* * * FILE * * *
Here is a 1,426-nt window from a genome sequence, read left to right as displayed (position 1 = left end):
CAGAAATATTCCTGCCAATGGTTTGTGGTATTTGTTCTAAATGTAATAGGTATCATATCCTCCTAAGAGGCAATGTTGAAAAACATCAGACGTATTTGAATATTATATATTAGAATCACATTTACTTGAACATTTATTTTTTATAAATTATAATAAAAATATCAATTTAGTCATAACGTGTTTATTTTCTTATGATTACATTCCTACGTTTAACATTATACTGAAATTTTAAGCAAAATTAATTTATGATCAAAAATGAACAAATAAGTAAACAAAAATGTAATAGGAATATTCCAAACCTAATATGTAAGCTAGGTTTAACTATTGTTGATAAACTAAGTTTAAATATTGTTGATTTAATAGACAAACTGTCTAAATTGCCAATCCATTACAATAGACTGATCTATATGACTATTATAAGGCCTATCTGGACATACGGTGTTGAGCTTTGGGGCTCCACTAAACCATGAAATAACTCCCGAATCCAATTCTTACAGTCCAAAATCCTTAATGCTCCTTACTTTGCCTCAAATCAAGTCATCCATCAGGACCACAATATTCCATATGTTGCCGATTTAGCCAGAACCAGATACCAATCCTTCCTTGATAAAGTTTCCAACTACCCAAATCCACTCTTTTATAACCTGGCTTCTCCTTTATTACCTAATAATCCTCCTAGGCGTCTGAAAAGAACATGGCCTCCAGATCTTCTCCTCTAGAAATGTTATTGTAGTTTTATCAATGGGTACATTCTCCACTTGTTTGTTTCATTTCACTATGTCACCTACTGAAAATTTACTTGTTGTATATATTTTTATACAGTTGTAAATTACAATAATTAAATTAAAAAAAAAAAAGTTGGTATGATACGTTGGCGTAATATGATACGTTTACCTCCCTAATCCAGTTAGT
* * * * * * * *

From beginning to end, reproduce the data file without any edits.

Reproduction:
Here is a 1,426-nt window from a genome sequence, read left to right as displayed (position 1 = left end):
CAGAAATATTCCTGCCAATGGTTTGTGGTATTTGTTCTAAATGTAATAGGTATCATATCCTCCTAAGAGGCAATGTTGAAAAACATCAGACGTATTTGAATATTATATATTAGAATCACATTTACTTGAACATTTATTTTTTATAAATTATAATAAAAATATCAATTTAGTCATAACGTGTTTATTTTCTTATGATTACATTCCTACGTTTAACATTATACTGAAATTTTAAGCAAAATTAATTTATGATCAAAAATGAACAAATAAGTAAACAAAAATGTAATAGGAATATTCCAAACCTAATATGTAAGCTAGGTTTAACTATTGTTGATAAACTAAGTTTAAATATTGTTGATTTAATAGACAAACTGTCTAAATTGCCAATCCATTACAATAGACTGATCTATATGACTATTATAAGGCCTATCTGGACATACGGTGTTGAGCTTTGGGGCTCCACTAAACCATGAAATAACTCCCGAATCCAATTCTTACAGTCCAAAATCCTTAATGCTCCTTACTTTGCCTCAAATCAAGTCATCCATCAGGACCACAATATTCCATATGTTGCCGATTTAGCCAGAACCAGATACCAATCCTTCCTTGATAAAGTTTCCAACTACCCAAATCCACTCTTTTATAACCTGGCTTCTCCTTTATTACCTAATAATCCTCCTAGGCGTCTGAAAAGAACATGGCCTCCAGATCTTCTCCTCTAGAAATGTTATTGTAGTTTTATCAATGGGTACATTCTCCACTTGTTTGTTTCATTTCACTATGTCACCTACTGAAAATTTACTTGTTGTATATATTTTTATACAGTTGTAAATTACAATAATTAAATTAAAAAAAAAAAAGTTGGTATGATACGTTGGCGTAATATGATACGTTTACCTCCCTAATCCAGTTAGT